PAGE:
Rebels loyal to former army chief Bozize captured the Central African Republic's airport, large areas of the capital Bangui and several presidential residences while the president was out of the country. Intense artillery and small arms fire began around 3:15 p.m. local time as the rebels entered the capital from the North. Thousands of singing and dancing civilians shouting "Patasse out!" looted Patasse's private residence while the rebels watched. The insurgents also occupied Patasse's official residence and offices in the capital, Bangui. The shooting decreased at the end of the day
The situation is still too hazy to determine how much resistance the Presidential Guard offered or whether there were any casualties, although some soldiers were seen changing into civilian clothes. A rebel official claimed that the army didn't fight, partly because they support the rebels while the rest simply are remaining safely neutral. The national television and radio were off the air and government officials were not speaking about the attack, while rebel officials were not immediately available for comment.
Bangui residents said the rebels were patrolling the banks of the nation's Congo River border, in order to keep out Congolese rebels who back Patasse. The civilians also claimed that Bozize would arrive in coming hours or days to take control of the city, although this could not be confirmed independently.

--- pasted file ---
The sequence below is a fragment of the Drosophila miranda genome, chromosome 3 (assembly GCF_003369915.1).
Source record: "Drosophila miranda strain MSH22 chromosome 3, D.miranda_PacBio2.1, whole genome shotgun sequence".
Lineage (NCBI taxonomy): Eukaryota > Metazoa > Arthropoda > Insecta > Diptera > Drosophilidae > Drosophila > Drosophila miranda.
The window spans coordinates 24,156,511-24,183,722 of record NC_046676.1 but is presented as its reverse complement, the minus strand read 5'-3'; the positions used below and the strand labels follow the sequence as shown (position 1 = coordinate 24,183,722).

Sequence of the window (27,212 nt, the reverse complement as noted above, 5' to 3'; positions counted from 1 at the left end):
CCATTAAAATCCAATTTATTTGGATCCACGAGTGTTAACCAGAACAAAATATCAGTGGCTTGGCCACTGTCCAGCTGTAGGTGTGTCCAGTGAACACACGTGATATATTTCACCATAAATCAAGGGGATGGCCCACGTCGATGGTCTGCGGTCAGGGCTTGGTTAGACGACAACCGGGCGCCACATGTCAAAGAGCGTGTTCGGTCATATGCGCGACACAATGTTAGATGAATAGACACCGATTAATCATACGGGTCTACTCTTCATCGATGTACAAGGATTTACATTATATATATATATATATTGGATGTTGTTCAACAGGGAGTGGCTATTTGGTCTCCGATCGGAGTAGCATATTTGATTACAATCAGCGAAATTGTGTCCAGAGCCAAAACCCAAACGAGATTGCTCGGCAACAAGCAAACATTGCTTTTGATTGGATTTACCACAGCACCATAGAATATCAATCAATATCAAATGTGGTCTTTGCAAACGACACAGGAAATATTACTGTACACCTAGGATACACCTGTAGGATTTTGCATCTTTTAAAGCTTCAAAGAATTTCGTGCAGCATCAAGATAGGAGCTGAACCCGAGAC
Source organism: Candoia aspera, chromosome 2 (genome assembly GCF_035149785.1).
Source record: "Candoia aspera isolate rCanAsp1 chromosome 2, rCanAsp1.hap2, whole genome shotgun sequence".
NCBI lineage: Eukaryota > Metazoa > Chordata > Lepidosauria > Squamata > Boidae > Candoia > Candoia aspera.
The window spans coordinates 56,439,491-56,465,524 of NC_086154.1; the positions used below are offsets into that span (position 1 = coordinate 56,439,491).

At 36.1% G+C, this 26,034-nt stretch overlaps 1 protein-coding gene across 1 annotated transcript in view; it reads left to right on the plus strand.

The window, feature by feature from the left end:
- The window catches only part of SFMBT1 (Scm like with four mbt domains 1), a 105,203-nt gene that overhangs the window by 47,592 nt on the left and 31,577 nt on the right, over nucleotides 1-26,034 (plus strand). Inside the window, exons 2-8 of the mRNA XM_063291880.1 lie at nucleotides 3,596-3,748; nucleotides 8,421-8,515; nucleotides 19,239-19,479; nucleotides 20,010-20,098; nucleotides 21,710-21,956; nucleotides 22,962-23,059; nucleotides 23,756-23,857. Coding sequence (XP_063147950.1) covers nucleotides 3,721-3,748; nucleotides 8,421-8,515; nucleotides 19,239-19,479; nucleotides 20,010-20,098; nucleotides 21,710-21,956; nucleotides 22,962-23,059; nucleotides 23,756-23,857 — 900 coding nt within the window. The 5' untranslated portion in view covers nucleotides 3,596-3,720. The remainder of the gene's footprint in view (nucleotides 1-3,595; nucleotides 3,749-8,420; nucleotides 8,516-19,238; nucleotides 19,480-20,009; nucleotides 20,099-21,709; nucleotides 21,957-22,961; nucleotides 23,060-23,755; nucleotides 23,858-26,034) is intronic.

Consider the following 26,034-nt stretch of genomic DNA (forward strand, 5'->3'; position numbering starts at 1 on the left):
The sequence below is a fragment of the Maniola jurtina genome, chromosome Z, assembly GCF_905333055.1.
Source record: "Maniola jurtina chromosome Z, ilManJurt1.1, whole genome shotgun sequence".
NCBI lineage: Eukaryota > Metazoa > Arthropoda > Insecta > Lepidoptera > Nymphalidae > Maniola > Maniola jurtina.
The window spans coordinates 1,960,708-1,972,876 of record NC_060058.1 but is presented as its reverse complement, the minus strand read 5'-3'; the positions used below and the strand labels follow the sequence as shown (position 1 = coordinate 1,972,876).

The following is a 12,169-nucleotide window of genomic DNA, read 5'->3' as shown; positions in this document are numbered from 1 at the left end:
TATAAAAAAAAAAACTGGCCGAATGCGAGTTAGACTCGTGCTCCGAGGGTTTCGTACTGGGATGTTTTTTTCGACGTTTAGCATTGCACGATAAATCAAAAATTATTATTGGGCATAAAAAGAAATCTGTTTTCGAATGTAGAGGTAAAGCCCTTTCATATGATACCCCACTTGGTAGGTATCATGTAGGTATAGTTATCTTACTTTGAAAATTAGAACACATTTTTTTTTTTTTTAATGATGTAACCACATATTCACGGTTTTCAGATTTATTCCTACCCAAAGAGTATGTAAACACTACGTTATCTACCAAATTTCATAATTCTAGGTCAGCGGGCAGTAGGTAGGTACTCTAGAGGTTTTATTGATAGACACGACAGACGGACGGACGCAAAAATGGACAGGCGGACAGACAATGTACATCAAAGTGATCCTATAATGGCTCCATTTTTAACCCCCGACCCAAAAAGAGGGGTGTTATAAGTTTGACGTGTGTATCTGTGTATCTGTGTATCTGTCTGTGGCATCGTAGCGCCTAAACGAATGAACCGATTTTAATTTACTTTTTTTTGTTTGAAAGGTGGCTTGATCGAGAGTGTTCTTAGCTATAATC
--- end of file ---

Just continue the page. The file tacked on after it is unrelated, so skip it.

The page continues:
The attacks came while President Patasse was visiting Niger's capital for a meeting with Chad's President Deby, whom the CAR leader has accused of supporting Bozize. Deby has counter-accused Patasse of meddling in Chad's internal affairs. Patasse said after his meeting with Deby, "We're trying to evaluate the situation that's occupying our part of central Africa, to allow us to manage the situation together."
Patasse's plane later landed safely in the Cameroon capital, Yaounde, after having turned away by gunfire while trying to land in Bangui. The French foreign ministry quickly castigated the coup, condemning "all armed attempts to overthrow legitimately elected heads of state. Only a political solution will allow Central Africa to escape the crisis." - Adam Geibel